Transforaminal epidural steroid injections (TF-ESIs) effectively deliver small amounts of drugs to inflamed sites via the ventral epidural space. However, there is a high risk of nerve damage as the needle narrowly approaches the spinal nerve. Therefore, we devised an oblique interlaminar (OIL) approach as an alternative method. We compared the efficacy of fluoroscopic-guided OIL-ESIs with that of TF-ESIs in the management of lower back and unilateral lumbosacral radicular pain.
Sixty-six patients were randomized to receive a fluoroscopic-guided ESI either through the OIL (n = 33, group OIL) or TF (n = 33, group TF) approach. They were evaluated for effective pain relief using the visual analogue scale (VAS) and for functional improvement using the Oswestry Disability Index (ODI) and Roland Morris Disability Questionnaire (RMDQ). Other outcome measures were the presence of ventral and contralateral spread of contrast, patients’ satisfaction, and adverse events.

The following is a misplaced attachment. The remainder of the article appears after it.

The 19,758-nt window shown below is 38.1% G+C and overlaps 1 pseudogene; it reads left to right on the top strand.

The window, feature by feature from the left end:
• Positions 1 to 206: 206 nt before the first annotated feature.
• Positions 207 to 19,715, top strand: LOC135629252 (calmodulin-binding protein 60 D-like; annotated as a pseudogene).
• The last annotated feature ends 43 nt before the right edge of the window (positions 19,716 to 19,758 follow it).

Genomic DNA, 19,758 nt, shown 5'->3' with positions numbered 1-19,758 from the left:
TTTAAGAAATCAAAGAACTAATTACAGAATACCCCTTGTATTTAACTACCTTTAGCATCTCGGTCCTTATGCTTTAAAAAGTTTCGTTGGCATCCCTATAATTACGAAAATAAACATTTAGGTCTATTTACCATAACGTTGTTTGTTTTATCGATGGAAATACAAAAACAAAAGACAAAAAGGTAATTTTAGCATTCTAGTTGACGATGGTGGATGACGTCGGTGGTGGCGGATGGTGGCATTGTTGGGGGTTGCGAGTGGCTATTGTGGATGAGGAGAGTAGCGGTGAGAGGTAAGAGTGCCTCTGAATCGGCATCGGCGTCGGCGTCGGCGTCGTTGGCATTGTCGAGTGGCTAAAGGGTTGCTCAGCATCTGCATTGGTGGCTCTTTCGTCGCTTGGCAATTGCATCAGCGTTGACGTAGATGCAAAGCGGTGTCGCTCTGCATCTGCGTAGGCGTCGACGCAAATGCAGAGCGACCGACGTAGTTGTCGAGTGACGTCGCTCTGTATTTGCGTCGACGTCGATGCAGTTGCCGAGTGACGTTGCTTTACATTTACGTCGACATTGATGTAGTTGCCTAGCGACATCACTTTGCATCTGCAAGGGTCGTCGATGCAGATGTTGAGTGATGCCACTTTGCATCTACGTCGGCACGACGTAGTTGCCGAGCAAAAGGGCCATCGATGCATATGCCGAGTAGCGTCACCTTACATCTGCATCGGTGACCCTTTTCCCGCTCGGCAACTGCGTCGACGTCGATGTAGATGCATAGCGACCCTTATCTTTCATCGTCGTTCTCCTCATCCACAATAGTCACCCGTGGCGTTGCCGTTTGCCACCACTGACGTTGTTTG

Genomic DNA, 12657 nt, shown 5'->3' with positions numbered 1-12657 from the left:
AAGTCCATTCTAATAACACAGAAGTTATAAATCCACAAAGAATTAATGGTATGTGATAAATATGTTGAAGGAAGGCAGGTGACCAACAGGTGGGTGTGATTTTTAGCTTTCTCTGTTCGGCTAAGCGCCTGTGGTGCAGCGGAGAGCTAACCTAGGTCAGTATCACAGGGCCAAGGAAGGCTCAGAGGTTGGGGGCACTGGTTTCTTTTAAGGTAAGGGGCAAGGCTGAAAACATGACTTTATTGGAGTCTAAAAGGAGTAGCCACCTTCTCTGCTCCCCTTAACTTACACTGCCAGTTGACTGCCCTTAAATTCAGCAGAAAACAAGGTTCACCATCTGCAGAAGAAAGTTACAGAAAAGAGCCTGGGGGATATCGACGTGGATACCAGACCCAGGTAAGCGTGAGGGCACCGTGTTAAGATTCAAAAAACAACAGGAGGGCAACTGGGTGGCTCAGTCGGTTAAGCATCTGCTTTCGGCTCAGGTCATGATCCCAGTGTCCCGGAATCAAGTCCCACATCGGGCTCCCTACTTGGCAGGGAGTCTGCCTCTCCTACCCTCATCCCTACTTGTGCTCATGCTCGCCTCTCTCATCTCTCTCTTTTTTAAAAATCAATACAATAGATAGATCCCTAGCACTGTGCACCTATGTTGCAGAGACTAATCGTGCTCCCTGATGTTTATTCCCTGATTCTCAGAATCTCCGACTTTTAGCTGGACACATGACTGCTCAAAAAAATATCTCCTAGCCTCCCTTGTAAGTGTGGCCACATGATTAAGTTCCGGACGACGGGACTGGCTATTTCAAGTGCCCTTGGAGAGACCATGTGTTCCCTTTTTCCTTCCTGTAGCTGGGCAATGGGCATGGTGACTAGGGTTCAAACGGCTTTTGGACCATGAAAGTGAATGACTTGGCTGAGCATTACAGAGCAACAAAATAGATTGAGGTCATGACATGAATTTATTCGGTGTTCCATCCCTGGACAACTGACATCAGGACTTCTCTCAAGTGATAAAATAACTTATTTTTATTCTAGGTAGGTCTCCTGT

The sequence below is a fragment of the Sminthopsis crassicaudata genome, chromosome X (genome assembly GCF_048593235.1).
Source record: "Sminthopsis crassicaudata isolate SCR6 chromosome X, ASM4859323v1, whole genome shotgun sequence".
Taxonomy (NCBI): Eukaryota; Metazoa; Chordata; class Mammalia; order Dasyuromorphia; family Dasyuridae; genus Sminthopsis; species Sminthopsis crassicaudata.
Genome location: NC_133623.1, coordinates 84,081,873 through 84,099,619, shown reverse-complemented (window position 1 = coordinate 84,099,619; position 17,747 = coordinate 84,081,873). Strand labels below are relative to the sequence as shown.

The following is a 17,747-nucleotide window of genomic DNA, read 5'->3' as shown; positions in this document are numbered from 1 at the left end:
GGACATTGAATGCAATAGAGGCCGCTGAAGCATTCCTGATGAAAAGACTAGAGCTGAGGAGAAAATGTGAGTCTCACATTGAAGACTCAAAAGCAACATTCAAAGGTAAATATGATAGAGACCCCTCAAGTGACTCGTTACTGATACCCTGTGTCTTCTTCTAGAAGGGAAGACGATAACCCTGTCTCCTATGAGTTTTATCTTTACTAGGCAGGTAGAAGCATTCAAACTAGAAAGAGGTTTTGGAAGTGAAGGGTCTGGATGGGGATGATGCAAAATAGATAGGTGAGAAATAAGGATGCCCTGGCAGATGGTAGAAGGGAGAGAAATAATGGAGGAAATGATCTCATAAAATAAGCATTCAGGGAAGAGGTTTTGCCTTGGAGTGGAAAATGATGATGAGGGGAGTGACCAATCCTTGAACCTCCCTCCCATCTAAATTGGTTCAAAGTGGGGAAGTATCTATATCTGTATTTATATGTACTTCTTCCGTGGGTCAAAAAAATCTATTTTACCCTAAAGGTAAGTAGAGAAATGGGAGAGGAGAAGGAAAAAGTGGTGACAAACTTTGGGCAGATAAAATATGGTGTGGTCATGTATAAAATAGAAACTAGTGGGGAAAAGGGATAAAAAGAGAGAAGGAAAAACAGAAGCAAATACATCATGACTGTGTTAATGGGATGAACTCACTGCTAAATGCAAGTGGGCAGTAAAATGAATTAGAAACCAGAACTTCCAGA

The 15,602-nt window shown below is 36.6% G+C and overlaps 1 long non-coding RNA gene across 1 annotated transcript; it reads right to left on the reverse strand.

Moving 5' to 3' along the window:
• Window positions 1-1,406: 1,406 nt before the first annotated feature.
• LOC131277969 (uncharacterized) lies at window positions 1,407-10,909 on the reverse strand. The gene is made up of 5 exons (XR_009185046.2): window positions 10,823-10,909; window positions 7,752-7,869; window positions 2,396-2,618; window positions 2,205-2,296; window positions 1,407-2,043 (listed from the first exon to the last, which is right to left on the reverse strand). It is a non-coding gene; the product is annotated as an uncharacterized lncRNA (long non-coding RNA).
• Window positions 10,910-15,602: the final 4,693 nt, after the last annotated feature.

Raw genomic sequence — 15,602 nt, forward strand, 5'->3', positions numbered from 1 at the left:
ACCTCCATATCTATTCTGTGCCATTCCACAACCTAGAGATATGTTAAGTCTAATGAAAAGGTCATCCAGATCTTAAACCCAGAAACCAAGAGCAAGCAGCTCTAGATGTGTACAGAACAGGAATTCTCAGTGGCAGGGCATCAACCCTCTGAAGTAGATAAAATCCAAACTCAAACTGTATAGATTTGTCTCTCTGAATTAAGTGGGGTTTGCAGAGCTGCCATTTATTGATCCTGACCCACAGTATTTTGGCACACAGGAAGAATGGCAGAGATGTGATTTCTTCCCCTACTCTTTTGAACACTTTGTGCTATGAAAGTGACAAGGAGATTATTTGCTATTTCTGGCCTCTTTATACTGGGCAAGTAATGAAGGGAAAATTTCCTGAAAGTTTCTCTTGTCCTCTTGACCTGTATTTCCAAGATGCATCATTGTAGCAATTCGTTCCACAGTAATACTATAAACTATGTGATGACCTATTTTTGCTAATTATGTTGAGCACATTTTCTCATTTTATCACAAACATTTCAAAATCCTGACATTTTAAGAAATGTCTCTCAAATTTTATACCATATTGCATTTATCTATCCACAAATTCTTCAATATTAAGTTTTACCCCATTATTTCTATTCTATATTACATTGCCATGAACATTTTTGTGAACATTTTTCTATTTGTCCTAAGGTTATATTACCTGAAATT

There were no significant differences between the groups in the VAS, ODI, and RMDQ scores during the 12-week period. The differences in the ODI and RMDQ scores before and after the treatment were higher in group TF than in group OIL. The contralateral spread of contrast was higher in group OIL than in group TF. There were no significant differences in the other outcomes between the groups.